A distribution is a description of the set of possible values that a random variable can take. This can be done by noting the absolute or relative frequency. A distribution can be illustrated in terms of a table, or in terms of a graph.
Discrete Versus Continuous
Table 2-1 shows the results of a single, hypothetical experiment in which a die is tossed 6000 times. Figure 2-3 is a vertical bar graph showing the same data as Table 2-1. Both the table and the graph are distributions that describe the behavior of the die. If the experiment is repeated, the results will differ. If a huge number of experiments is carried out, assuming the die is not ''weighted,'' the relative frequency of each face (number) turning up will approach 1 in 6, or approximately 16.67%.
Table 2-2 shows the number of days during the course of a 365-day year in which measurable precipitation occurs within the city limits of five different hypothetical towns. Figure 2-4 is a horizontal bar graph showing the same data as Table 2-2. Again, both the table and the graph are distributions. If the same experiment were carried out for several years in a row, the results would differ from year to year. Over a period of many years, the relative frequencies would converge towards certain values, although long-term climate change might have effects not predictable or knowable in our lifetimes.
Both of the preceding examples involve discrete variables. When a distribution is shown for a continuous variable, a graph must be used. Figure 2-5 is a distribution that denotes the relative amount of energy available from sunlight, per day during the course of a calendar year, at a hypothetical city in the northern hemisphere.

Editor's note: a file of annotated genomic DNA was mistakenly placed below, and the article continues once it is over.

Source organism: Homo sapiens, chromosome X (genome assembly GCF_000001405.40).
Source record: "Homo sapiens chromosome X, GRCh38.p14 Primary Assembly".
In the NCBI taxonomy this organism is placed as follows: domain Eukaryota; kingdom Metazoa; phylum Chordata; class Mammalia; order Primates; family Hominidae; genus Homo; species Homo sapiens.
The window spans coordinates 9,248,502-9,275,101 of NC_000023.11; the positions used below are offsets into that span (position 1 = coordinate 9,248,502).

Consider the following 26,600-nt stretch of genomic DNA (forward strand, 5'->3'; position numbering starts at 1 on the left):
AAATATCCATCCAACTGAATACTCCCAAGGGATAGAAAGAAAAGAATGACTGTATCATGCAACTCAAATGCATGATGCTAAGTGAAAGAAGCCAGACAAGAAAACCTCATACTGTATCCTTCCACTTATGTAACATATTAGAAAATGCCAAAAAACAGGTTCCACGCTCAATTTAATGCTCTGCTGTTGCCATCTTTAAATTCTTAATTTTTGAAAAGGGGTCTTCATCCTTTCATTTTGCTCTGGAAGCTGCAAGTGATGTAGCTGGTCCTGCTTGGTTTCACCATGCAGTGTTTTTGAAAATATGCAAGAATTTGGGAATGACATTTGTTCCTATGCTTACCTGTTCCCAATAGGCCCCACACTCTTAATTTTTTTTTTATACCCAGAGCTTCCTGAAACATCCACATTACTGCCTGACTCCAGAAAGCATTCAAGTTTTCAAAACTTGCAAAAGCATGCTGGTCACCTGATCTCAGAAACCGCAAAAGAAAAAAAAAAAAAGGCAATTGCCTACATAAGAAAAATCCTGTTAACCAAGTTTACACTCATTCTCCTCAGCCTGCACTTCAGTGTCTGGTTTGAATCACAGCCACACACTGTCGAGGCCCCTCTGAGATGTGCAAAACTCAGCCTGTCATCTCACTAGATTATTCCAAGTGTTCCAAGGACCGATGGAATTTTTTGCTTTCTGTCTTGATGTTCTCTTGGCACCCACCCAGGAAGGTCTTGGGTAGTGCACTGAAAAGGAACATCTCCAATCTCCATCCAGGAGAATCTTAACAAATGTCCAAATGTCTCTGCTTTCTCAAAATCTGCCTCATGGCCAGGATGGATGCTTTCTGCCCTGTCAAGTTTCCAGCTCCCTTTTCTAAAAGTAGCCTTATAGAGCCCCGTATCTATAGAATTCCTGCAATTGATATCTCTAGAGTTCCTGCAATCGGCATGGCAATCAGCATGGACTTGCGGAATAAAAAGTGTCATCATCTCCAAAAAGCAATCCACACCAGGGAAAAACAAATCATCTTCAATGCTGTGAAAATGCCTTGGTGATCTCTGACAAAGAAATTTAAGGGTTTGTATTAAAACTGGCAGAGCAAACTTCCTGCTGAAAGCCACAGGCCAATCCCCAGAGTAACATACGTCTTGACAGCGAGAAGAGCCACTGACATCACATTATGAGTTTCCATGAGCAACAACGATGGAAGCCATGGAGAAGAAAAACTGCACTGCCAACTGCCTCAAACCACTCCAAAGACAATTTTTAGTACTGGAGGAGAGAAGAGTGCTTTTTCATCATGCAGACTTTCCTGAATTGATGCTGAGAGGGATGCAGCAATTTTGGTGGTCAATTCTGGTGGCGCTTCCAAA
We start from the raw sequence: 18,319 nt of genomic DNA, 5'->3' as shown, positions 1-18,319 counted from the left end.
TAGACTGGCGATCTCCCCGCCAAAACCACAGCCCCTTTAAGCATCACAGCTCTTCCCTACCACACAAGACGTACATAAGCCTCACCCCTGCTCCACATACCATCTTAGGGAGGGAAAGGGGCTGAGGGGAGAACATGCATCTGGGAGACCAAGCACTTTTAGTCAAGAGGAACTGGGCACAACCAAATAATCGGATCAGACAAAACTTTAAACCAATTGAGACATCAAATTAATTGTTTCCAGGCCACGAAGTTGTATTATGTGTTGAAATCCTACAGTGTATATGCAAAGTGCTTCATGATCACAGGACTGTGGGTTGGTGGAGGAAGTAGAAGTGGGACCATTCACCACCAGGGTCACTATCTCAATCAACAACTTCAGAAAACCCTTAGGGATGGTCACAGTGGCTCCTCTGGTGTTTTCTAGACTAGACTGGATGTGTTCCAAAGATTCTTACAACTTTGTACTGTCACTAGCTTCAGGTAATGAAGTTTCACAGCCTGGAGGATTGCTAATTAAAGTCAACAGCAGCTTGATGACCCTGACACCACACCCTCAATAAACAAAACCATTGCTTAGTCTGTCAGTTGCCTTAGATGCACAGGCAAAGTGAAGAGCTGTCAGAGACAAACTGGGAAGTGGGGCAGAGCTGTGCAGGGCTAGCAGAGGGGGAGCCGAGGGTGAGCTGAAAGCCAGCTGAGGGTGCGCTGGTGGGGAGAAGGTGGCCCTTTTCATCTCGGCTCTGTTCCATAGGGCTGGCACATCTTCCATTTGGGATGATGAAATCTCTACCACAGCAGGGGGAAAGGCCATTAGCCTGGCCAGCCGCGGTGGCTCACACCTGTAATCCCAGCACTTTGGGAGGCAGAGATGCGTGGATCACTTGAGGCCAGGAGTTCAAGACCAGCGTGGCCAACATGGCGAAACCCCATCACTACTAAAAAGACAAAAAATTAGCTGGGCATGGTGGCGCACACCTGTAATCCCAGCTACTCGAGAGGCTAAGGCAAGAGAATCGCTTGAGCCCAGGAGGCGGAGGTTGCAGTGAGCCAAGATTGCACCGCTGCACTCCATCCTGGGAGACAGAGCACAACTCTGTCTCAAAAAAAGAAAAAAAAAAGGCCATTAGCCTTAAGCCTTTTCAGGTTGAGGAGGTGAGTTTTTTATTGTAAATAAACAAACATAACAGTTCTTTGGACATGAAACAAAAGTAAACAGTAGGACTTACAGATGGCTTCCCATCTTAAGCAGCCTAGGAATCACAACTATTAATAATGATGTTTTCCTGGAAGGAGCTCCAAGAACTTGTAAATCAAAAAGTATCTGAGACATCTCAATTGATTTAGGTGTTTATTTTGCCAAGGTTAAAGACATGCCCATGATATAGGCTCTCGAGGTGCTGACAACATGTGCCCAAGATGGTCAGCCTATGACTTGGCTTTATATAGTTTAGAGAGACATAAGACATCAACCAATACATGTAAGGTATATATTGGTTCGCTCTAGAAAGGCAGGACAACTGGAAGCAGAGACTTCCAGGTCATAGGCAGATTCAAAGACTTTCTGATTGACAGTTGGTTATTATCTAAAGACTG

In both of the above examples (the first showing the results of 6000 die tosses and the second showing the days with precipitation in five hypothetical towns), the scenarios are portrayed with frequency as the dependent variable. This is true of the tables as well as the graphs. Whenever frequency is portrayed as the dependent variable in a distribution, that distribution is called a frequency distribution.
Suppose we complicate the situation involving dice. Instead of one person tossing one die 6000 times, we have five people tossing five different dice, and each person tosses the same die 6000 times. The dice are colored red, orange, yellow, green, and blue, and are manufactured by five different companies, called Corp. A, Corp. B, Corp. C, Corp. D, and Corp. E, respectively. Four of the die are ''weighted'' and one is not. There are thus 30,000 die tosses to tabulate or graph in total. When we conduct this experiment, we can tabulate the data in at least two ways.
Ungrouped frequency distribution
The simplest way to tabulate the die toss results as a frequency distribution is to combine all the tosses and show the total frequency for each die face 1 through 6. A hypothetical example of this result, called an ungrouped frequency distribution, is shown in Table 2-3. We don't care about the weighting characteristics of each individual die, but only about potential biasing of the entire set. It appears that, for this particular set of die, there is some bias in favor of faces 4 and 6, some bias against faces 1 and 3, and little or no bias either for or against faces 2 and 5.
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